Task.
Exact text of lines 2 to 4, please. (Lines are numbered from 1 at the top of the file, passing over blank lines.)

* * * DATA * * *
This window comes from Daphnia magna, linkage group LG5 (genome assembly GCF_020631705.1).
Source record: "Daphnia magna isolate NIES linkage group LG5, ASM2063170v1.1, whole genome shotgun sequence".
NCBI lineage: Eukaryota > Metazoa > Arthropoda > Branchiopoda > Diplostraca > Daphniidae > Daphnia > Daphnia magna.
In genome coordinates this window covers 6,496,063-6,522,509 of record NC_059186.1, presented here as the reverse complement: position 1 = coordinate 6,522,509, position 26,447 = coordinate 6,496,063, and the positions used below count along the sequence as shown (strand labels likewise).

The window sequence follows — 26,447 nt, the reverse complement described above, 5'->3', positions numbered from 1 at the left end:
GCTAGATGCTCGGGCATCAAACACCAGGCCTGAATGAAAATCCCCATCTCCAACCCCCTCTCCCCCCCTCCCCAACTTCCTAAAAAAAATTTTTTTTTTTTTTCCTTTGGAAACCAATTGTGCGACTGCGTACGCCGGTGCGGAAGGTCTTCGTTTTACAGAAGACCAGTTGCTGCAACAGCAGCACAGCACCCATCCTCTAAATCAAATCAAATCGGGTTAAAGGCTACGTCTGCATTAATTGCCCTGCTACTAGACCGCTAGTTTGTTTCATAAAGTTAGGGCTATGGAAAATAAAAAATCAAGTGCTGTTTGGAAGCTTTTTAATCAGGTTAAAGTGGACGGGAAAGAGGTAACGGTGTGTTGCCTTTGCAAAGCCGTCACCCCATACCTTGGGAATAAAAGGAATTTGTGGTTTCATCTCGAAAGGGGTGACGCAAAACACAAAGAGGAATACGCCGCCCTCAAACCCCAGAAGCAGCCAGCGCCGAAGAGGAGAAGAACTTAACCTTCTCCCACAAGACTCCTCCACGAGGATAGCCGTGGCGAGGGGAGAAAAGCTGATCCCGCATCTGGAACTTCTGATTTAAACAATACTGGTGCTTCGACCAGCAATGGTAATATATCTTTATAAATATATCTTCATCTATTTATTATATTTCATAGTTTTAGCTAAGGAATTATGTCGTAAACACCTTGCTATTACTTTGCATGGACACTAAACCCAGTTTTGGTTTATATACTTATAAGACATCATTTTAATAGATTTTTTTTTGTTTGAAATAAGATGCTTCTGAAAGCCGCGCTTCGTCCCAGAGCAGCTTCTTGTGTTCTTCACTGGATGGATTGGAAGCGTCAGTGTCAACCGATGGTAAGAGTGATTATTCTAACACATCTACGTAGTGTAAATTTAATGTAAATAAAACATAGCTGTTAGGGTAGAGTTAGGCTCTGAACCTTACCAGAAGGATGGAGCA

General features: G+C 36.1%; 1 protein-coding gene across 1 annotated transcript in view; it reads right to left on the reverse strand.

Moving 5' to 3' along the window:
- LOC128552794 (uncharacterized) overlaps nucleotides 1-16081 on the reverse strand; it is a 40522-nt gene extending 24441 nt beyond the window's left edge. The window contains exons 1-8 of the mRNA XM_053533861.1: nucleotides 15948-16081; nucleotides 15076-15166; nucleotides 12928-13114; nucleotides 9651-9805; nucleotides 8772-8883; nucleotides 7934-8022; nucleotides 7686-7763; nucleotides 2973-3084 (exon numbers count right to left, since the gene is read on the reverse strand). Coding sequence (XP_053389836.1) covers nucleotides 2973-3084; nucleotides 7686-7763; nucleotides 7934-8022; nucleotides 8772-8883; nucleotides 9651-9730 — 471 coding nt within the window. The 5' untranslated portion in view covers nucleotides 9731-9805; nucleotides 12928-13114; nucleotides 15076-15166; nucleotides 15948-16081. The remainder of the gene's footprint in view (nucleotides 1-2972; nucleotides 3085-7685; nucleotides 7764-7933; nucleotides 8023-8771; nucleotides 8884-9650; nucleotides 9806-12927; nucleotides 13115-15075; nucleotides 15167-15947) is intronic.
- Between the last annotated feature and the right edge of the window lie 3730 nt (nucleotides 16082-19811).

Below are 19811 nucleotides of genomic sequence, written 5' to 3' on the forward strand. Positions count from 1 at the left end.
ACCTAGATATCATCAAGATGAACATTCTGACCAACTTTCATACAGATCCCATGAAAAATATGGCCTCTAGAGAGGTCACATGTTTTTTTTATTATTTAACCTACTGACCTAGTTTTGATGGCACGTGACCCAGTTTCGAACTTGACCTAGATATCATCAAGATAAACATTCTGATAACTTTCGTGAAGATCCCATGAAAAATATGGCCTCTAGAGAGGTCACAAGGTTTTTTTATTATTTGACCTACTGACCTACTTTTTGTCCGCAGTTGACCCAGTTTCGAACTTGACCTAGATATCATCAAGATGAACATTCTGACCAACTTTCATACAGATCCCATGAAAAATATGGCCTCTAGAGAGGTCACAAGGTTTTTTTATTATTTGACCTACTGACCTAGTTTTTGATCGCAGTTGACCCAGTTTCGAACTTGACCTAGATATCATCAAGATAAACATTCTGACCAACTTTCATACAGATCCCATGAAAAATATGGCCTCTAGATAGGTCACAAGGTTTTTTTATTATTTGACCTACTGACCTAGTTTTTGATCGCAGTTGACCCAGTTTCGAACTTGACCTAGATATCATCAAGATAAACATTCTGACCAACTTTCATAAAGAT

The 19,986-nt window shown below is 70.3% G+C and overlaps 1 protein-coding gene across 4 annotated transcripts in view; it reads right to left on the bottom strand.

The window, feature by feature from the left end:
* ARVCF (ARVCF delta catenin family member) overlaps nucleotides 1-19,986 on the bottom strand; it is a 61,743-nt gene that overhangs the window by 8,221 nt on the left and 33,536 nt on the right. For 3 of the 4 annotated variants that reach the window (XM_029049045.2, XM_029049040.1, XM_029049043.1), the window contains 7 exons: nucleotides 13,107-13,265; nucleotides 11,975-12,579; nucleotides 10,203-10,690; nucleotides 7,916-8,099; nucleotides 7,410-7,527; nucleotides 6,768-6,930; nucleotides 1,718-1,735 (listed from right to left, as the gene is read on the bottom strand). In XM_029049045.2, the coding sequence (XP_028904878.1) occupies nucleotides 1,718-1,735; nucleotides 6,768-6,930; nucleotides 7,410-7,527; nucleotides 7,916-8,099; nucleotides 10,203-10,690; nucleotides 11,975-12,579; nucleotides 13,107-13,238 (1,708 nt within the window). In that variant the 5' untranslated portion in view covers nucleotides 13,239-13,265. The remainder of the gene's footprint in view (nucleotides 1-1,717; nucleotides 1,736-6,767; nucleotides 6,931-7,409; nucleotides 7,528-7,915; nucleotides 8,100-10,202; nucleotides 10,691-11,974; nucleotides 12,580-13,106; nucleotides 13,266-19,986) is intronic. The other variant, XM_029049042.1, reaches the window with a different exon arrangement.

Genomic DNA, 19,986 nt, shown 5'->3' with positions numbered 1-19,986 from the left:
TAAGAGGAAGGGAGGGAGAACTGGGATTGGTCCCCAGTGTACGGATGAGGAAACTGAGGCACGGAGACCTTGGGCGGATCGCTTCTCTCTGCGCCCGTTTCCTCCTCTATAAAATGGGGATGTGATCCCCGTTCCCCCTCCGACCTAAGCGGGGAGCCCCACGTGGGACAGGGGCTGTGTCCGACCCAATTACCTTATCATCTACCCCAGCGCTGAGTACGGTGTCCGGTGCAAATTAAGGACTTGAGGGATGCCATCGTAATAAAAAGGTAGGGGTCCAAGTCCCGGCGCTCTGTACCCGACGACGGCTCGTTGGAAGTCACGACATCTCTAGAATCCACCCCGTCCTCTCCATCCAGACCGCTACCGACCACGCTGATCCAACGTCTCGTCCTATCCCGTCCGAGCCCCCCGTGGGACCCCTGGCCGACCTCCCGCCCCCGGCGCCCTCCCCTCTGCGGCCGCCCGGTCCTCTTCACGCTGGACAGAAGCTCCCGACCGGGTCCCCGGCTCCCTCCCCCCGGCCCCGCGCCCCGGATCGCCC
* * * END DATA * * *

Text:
Source record: "Daphnia magna isolate NIES linkage group LG5, ASM2063170v1.1, whole genome shotgun sequence".
NCBI lineage: Eukaryota > Metazoa > Arthropoda > Branchiopoda > Diplostraca > Daphniidae > Daphnia > Daphnia magna.
In genome coordinates this window covers 6,496,063-6,522,509 of record NC_059186.1, presented here as the reverse complement: position 1 = coordinate 6,522,509, position 26,447 = coordinate 6,496,063, and the positions used below count along the sequence as shown (strand labels likewise).